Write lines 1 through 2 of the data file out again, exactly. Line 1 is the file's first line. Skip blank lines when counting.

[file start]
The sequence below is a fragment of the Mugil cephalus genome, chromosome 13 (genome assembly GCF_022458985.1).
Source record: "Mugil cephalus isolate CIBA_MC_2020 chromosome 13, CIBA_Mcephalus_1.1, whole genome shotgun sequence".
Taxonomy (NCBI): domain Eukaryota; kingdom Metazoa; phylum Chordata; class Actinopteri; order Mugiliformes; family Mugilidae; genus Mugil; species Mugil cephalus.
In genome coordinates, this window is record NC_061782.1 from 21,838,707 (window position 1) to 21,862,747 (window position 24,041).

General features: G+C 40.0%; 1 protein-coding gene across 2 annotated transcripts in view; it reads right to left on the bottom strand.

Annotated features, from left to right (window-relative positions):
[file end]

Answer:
The sequence below is a fragment of the Mugil cephalus genome, chromosome 13 (genome assembly GCF_022458985.1).
Source record: "Mugil cephalus isolate CIBA_MC_2020 chromosome 13, CIBA_Mcephalus_1.1, whole genome shotgun sequence".